http://www.nytimes.com/2016/05/29/ar...ence.html?_r=0

There must be taxes. The manner in which those taxes are structured will have a social impact. Reducing taxes in some ways encourages the growth of the middle class; in other ways it encourages the growth of the top 5, 1, or .1 percent. It's all "wealth redistribution," it's just a question of which direction. Me, I like the kind of tax system that favors a healthy middle class. I think that's good for the country.

wriggz August 9th, 2016 12:37 PM

Re: Decision 2016
 
I love how @Dad_Scaper puts it... It is what you are willing to pay for.

As a Canadian I know my taxes are higher than most (all?) of the US. However, I'm willing to pay them rather than moving since I feel I get a reasonable deal. I get Police protection, products I eat and use are tested for safety, I have Medical coverage, my election system is protected from government intervention, My mother-in-law can collect disability, my son will have a good school and my wife gets a year of maternity leave at 50% her normal pay.

What if I was unhappy? I only have two options: Move (expensive and maybe not feasible) or Vote for Change (limited options, no guarantees). I get why people hate all the government options, it is like cable companies or airline food - simply no real choice.

This is where your local government becomes important. If Americans (well any country really) invested the same time and effort into politics as they do to sports there might be a reason for change. Think of how we ring out Errors in sports, keep track of historical stats, and all around keep an eye on ever aspect of everything. I don't simply mean watching the three-ring circus that happens every 4 years, but in-depth participation that happens at every level.


Oh and about everyone showing up at that top 1% Houses and demand their share... your right there is always a "Cheater" waiting in the wings to snag more than their share, and really it would only likely lead to inflation.


Here's to hoping that the better angels of our nature one day rule our decisions.

Rich10 August 9th, 2016 01:28 PM

Re: Decision 2016
 
Quote:

Originally Posted by Dad_Scaper (Post 2105107)
I knew I should have provided a link to that:
http://www.nytimes.com/2016/05/29/ar...ence.html?_r=0

There must be taxes. The manner in which those taxes are structured will have a social impact. Reducing taxes in some ways encourages the growth of the middle class; in other ways it encourages the growth of the top 5, 1, or .1 percent. It's all "wealth redistribution," it's just a question of which direction. Me, I like the kind of tax system that favors a healthy middle class. I think that's good for the country.

Very interesting article. I wonder how much money is tied up in art held in ports?

There are deductions that target the middle class (mortgage, IRA/401K, dependents, EITC, etc.). I still think that jobs are the key to helping the middle class.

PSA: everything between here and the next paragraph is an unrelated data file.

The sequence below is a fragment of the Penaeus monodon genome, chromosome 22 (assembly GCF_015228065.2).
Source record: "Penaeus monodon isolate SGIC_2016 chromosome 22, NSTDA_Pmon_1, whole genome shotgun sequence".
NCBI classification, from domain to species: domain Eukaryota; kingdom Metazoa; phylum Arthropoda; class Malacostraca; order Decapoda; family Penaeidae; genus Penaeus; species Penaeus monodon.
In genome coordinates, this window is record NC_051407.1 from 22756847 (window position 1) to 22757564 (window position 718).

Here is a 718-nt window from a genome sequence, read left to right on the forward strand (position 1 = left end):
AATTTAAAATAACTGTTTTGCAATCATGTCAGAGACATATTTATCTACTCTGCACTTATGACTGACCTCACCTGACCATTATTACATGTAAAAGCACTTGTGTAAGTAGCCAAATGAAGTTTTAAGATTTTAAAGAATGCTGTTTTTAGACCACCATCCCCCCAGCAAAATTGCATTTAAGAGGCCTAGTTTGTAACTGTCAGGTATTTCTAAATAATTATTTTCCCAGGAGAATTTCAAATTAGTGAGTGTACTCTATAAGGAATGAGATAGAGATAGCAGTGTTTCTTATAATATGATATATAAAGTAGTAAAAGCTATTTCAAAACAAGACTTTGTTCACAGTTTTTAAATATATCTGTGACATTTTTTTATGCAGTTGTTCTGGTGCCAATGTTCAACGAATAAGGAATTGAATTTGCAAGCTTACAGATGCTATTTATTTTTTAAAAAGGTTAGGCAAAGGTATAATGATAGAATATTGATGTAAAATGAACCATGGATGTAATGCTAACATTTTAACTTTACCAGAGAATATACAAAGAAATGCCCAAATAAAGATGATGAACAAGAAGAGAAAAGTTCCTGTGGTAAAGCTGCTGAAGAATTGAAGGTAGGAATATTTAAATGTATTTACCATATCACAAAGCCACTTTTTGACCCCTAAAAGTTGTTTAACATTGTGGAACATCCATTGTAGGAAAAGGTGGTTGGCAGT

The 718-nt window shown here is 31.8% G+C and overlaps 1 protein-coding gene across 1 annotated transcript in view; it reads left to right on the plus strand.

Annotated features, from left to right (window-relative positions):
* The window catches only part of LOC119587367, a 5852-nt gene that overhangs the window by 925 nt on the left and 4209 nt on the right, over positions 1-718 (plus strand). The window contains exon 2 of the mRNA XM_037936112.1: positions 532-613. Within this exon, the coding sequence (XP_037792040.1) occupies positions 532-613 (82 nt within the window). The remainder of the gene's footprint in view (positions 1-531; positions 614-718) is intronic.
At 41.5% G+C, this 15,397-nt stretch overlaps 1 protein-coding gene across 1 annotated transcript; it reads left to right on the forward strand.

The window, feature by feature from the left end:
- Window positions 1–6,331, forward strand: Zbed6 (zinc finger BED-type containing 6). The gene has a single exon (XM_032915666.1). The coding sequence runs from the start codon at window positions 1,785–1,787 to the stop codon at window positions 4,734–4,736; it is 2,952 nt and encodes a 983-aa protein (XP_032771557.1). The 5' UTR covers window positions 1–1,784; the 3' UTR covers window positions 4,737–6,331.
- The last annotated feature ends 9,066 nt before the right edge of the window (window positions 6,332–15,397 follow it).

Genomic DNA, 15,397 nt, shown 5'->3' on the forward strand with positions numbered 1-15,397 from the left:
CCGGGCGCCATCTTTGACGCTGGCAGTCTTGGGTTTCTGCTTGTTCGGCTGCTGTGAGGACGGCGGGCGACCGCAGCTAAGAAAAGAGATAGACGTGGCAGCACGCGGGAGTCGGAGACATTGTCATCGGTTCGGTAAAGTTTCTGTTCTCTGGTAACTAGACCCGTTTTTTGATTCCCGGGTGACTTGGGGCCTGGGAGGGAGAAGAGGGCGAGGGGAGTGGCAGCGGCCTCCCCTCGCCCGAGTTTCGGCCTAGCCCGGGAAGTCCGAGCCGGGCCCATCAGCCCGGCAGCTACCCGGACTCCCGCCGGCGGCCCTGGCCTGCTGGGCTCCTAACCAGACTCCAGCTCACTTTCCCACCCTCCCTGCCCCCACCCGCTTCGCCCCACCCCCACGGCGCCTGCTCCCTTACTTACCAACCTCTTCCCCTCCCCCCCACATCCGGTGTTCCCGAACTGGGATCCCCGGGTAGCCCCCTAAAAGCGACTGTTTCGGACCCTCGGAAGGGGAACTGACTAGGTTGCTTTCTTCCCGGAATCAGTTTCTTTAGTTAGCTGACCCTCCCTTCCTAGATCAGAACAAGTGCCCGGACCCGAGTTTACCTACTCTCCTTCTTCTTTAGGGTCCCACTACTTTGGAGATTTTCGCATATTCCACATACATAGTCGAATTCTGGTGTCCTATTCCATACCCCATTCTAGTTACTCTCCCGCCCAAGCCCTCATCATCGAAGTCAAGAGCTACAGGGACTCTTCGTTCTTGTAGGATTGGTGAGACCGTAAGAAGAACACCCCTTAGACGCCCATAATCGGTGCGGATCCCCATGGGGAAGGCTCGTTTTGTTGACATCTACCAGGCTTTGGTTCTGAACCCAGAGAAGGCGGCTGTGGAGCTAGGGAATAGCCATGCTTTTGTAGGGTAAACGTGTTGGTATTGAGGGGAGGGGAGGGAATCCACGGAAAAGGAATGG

I have talked to a number of unskilled workers who support Trump on the basis of his immigration policies. While I'm not going to support a ban on Muslims, I understand their concern about illegal immigrants taking jobs.

Dad_Scaper August 9th, 2016 01:37 PM

Re: Decision 2016
 
My point with the reference to art - and with the link to the article - is that there is no reason to think that the money spent by the wealthiest of the wealthy inures to the benefit of anyone but themselves.

Is there a rational connection between Trump's immigration policies and employment in this country? I certainly wouldn't assume that the answer to that question is "yes," or that the people with whom you've spoken are competent to analyze it. Employment has risen steadily under Obama; I don't know why that wouldn't continue under Clinton.

wriggz August 9th, 2016 01:55 PM

Re: Decision 2016
 
I would love to see two things:

1. Corporate taxes tied to the number of Middle Class Jobs you provide.
2. More money spent on infrastructure to get people working.

Oddly enough the solution is not to offer tax breaks to the middle class, the key is to raise up the lower class. You want a country where "Unskilled works" are rare due to robust training, apprenticeship (not internship) and education programs.

I don't know about you but I don't want the jobs that typically go to Illegal Immigrants. Instead of worrying about illegals I would focus on wage reduction, part-time, disappearance of benefits and outsourcing.

vegietarian18 August 9th, 2016 05:03 PM

Re: Decision 2016
 
Quote:

Originally Posted by wriggz (Post 2105114)
I don't know about you but I don't want the jobs that typically go to Illegal Immigrants.

I am not a fan of this argument. I don't want those jobs either, and it's because they are in the the country illegally that illegal immigrants are paid such ridiculously low wages for such hard work.

We need to make it easier for people to come to the country legally and then enforce those laws precisely to prevent these things. Illegal immigration should not be tolerated just because it gives employees for jobs no one wants to do, it just perpetuates both the poverty of current and future illegal immigrants and their children.

Rich10 August 9th, 2016 05:14 PM

Re: Decision 2016
 
Quote:

Originally Posted by Dad_Scaper (Post 2105113)
My point with the reference to art - and with the link to the article - is that there is no reason to think that the money spent by the wealthiest of the wealthy inures to the benefit of anyone but themselves.

We'll just have to disagree on this. Bill Gates (I think he's still the wealthiest man in the world) was partly responsible for making a company that employs many people. He has a foundation that does good deeds. Even if you go back to the "robber barons" such as Vanderbilt, Carnegie, and Rockefeller, they made large corporations that employed many people to middle class and above careers. They helped to build the USA. Certainly, they personally benefitted from their efforts, but I think that their wealth also inures to the benefit of society.


Quote:

Originally Posted by Dad_Scaper (Post 2105113)